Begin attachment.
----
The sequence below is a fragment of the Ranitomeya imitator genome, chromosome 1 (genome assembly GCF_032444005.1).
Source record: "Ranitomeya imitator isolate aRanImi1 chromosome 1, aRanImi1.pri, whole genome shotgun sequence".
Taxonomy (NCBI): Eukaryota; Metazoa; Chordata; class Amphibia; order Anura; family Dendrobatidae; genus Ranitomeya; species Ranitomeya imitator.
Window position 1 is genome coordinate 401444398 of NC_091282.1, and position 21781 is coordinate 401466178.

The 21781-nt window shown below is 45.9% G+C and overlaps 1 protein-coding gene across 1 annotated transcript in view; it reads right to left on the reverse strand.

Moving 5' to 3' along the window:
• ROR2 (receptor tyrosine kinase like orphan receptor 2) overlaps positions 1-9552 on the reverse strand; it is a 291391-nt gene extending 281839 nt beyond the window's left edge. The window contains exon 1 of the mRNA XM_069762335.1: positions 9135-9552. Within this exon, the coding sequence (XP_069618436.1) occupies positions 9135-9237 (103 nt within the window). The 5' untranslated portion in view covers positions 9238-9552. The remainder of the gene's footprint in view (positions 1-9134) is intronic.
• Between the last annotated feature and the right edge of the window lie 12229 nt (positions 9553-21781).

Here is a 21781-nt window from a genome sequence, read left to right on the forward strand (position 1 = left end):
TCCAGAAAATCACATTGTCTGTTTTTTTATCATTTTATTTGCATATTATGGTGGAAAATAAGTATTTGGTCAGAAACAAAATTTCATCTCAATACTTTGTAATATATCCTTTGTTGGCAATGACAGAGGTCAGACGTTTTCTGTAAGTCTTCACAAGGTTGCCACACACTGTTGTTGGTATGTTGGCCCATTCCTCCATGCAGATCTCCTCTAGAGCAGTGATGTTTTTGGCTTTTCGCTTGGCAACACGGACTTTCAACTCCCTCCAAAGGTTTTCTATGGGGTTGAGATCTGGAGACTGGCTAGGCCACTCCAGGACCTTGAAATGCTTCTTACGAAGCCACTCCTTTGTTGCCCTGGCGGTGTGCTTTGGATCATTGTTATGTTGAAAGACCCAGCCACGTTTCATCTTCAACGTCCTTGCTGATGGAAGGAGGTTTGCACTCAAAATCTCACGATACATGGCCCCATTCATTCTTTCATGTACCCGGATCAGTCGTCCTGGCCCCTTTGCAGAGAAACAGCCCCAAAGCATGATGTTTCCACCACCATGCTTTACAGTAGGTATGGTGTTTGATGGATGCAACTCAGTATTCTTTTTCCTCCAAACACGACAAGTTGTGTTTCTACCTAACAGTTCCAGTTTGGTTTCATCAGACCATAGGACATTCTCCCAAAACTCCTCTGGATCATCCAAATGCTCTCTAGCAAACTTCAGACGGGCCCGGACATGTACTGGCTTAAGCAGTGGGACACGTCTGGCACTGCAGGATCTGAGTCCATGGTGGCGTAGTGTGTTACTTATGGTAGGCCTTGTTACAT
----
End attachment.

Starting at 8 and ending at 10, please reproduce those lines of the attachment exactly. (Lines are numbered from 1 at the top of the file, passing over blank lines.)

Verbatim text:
• Between the last annotated feature and the right edge of the window lie 12229 nt (positions 9553-21781).

Here is a 21781-nt window from a genome sequence, read left to right on the forward strand (position 1 = left end):
TCCAGAAAATCACATTGTCTGTTTTTTTATCATTTTATTTGCATATTATGGTGGAAAATAAGTATTTGGTCAGAAACAAAATTTCATCTCAATACTTTGTAATATATCCTTTGTTGGCAATGACAGAGGTCAGACGTTTTCTGTAAGTCTTCACAAGGTTGCCACACACTGTTGTTGGTATGTTGGCCCATTCCTCCATGCAGATCTCCTCTAGAGCAGTGATGTTTTTGGCTTTTCGCTTGGCAACACGGACTTTCAACTCCCTCCAAAGGTTTTCTATGGGGTTGAGATCTGGAGACTGGCTAGGCCACTCCAGGACCTTGAAATGCTTCTTACGAAGCCACTCCTTTGTTGCCCTGGCGGTGTGCTTTGGATCATTGTTATGTTGAAAGACCCAGCCACGTTTCATCTTCAACGTCCTTGCTGATGGAAGGAGGTTTGCACTCAAAATCTCACGATACATGGCCCCATTCATTCTTTCATGTACCCGGATCAGTCGTCCTGGCCCCTTTGCAGAGAAACAGCCCCAAAGCATGATGTTTCCACCACCATGCTTTACAGTAGGTATGGTGTTTGATGGATGCAACTCAGTATTCTTTTTCCTCCAAACACGACAAGTTGTGTTTCTACCTAACAGTTCCAGTTTGGTTTCATCAGACCATAGGACATTCTCCCAAAACTCCTCTGGATCATCCAAATGCTCTCTAGCAAACTTCAGACGGGCCCGGACATGTACTGGCTTAAGCAGTGGGACACGTCTGGCACTGCAGGATCTGAGTCCATGGTGGCGTAGTGTGTTACTTATGGTAGGCCTTGTTACAT